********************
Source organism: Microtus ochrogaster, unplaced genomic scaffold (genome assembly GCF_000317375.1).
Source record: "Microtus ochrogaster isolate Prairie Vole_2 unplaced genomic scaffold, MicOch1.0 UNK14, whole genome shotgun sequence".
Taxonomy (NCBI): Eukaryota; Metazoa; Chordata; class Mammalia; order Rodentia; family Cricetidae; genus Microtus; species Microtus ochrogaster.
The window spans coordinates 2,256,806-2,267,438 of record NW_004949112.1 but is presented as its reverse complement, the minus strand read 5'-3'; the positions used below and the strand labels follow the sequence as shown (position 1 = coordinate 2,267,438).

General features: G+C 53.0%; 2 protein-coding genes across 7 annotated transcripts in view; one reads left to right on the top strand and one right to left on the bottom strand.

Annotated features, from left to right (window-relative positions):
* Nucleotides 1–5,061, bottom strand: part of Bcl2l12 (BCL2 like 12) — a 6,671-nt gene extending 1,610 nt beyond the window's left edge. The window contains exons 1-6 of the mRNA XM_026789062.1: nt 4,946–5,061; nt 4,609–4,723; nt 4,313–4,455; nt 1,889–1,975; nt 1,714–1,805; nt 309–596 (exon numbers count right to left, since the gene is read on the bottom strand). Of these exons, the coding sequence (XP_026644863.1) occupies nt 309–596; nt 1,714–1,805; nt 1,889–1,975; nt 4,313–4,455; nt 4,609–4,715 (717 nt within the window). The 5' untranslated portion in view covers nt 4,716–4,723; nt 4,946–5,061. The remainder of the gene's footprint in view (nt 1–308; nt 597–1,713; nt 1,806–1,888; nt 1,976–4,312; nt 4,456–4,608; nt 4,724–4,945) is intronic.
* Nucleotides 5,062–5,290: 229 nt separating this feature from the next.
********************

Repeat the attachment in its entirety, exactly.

Source organism: Microtus ochrogaster, unplaced genomic scaffold (genome assembly GCF_000317375.1).
Source record: "Microtus ochrogaster isolate Prairie Vole_2 unplaced genomic scaffold, MicOch1.0 UNK14, whole genome shotgun sequence".
Taxonomy (NCBI): Eukaryota; Metazoa; Chordata; class Mammalia; order Rodentia; family Cricetidae; genus Microtus; species Microtus ochrogaster.
The window spans coordinates 2,256,806-2,267,438 of record NW_004949112.1 but is presented as its reverse complement, the minus strand read 5'-3'; the positions used below and the strand labels follow the sequence as shown (position 1 = coordinate 2,267,438).

General features: G+C 53.0%; 2 protein-coding genes across 7 annotated transcripts in view; one reads left to right on the top strand and one right to left on the bottom strand.

Annotated features, from left to right (window-relative positions):
* Nucleotides 1–5,061, bottom strand: part of Bcl2l12 (BCL2 like 12) — a 6,671-nt gene extending 1,610 nt beyond the window's left edge. The window contains exons 1-6 of the mRNA XM_026789062.1: nt 4,946–5,061; nt 4,609–4,723; nt 4,313–4,455; nt 1,889–1,975; nt 1,714–1,805; nt 309–596 (exon numbers count right to left, since the gene is read on the bottom strand). Of these exons, the coding sequence (XP_026644863.1) occupies nt 309–596; nt 1,714–1,805; nt 1,889–1,975; nt 4,313–4,455; nt 4,609–4,715 (717 nt within the window). The 5' untranslated portion in view covers nt 4,716–4,723; nt 4,946–5,061. The remainder of the gene's footprint in view (nt 1–308; nt 597–1,713; nt 1,806–1,888; nt 1,976–4,312; nt 4,456–4,608; nt 4,724–4,945) is intronic.
* Nucleotides 5,062–5,290: 229 nt separating this feature from the next.